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North Atlantic Hurricane losses could increase 24% by 2050: RMS

7th May 2021 - Author: Katie Baker

Catastrophe risk modelling and solutions company RMS has revealed that according to its new Climate Change Models, insured average annual losses (AAL) from North Atlantic Hurricane wind could potentially increase by as much as 24% by 2050.

RMSIt also noted that European Flood risk AAL could increase by up to 59% by 2050, based on no mitigating factors taken.

The new RMS Climate Change Models combine the RMS financial impact modelling framework with the best climate science consensus, including from the Intergovernmental Panel on Climate Change (IPCC).

Generally available in June 2021, these models provide the most comprehensive climate change insights for North Atlantic Hurricane, Europe Inland Flood, and Europe Windstorm.

Each model quantifies and differentiates the impacts of acute physical risk due to variable potential climate change scenarios (known as Representative Concentration Pathways or RCPs), different time horizons, and within specific regions.

RMS

This means that organisations can make more informed decisions about the impact of climate change on different physical assets and portfolios, including residential and commercial properties, warehouses, and retail chains.

Further climate change models and geographies will follow this initial model suite launch.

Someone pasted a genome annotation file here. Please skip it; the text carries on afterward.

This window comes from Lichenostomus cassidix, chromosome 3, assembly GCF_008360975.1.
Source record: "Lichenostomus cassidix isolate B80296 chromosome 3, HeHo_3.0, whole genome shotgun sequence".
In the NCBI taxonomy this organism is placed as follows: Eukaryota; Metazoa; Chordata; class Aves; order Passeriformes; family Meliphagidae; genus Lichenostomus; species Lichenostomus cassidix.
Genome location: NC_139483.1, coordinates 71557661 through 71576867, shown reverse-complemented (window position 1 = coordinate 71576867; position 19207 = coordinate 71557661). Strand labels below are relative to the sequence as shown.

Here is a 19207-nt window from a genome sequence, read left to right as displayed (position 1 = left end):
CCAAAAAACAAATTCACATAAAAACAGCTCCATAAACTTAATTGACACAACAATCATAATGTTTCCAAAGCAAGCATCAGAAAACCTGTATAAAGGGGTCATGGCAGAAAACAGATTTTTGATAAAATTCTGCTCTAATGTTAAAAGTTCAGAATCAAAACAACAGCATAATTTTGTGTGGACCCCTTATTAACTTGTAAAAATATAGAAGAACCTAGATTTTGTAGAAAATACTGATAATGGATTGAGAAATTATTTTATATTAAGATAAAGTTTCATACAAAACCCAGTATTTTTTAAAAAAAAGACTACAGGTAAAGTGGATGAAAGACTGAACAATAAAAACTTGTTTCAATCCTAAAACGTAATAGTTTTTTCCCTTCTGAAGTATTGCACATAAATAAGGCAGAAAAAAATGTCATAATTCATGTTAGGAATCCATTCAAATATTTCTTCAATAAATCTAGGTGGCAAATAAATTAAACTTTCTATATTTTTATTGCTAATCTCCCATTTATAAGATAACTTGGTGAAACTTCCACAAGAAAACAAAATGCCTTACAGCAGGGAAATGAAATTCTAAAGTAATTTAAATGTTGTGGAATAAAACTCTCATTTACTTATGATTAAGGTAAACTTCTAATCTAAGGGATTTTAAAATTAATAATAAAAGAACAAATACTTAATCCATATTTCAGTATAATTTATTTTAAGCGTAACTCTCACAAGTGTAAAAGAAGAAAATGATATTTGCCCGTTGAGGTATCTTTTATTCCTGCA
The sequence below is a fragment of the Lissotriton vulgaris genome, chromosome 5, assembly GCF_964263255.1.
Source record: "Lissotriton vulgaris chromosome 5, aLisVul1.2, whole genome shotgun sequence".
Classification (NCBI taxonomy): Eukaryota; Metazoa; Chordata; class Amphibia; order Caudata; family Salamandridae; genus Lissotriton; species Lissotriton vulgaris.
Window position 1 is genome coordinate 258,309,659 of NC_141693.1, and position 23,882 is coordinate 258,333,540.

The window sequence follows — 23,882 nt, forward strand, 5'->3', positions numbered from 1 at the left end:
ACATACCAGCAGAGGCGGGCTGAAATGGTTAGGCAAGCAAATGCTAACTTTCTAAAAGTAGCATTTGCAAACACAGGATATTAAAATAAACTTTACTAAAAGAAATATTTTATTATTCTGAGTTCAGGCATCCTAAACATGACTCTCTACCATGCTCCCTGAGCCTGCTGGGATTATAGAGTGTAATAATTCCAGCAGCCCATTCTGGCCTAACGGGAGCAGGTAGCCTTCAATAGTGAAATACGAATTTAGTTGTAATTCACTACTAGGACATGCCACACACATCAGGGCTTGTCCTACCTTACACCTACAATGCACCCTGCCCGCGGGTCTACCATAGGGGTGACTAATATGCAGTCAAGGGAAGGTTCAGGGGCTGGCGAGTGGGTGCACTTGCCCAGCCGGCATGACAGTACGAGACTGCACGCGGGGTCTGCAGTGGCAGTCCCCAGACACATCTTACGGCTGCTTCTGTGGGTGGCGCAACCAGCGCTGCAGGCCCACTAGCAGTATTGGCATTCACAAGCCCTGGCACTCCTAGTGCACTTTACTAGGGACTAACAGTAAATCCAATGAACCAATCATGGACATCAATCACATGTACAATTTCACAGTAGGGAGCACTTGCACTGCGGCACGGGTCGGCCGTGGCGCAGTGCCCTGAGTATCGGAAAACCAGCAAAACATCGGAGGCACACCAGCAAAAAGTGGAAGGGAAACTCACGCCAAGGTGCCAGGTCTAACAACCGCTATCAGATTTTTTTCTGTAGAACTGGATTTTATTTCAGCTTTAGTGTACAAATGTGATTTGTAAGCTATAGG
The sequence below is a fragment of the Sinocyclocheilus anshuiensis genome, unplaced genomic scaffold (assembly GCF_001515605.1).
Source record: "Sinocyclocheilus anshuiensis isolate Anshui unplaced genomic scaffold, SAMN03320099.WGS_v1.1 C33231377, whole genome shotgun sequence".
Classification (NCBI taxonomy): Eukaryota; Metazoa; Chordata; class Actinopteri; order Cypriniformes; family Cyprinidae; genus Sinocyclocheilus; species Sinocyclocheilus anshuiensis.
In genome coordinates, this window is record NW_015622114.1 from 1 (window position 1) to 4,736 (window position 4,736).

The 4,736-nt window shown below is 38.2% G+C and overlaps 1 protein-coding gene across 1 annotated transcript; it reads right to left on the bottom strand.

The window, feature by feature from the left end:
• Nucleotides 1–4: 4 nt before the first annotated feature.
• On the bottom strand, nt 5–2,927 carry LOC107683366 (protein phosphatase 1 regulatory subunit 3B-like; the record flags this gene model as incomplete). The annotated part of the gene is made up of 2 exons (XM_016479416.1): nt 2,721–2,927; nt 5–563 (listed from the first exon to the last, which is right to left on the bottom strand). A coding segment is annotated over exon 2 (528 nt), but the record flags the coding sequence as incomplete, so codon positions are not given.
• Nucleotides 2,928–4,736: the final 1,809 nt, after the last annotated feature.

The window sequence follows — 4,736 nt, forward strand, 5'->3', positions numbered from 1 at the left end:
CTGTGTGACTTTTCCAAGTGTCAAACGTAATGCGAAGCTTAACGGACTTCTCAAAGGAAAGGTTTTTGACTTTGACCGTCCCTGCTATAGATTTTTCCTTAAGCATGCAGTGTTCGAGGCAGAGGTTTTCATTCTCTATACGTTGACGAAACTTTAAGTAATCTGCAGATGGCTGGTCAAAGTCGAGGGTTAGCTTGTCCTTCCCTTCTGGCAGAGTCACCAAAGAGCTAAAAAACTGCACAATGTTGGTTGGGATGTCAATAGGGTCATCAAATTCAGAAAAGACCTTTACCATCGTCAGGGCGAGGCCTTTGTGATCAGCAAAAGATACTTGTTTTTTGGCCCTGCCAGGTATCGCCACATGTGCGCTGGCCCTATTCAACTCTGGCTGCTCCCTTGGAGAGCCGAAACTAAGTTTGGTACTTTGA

Tom Fink, senior vice president and managing director at Trepp, said: “Our clients in the banking and commercial real estate markets are working to quantify their exposure to environmental risks. By incorporating the RMS climate risks analytics, Trepp can better help the investment and financial services industry understand the physical risks posed by a changing climate.”

RMS chief research officer, Robert Muir-Wood, said: “Unpacking the risks from climate change includes many individual perils, components, and situations, some of which are profoundly non-linear.

“Also, when mediated through tropical cyclone size, intensity and track, winter storms or major river floods, the relationship between climate parameters and their impacts becomes highly complex and can only be captured in a full catastrophe modelling capability that we are now delivering.

“Clear metrics on current and future climate perils, such as those available with the RMS Climate Change Models and Solutions, are becoming vital for the insurance industry, businesses, and investors globally. Increases in frequency and intensity of hurricanes, floods, and wildfires have already driven businesses, investors, and regulators to try to assess what this means for their current and future operations.”

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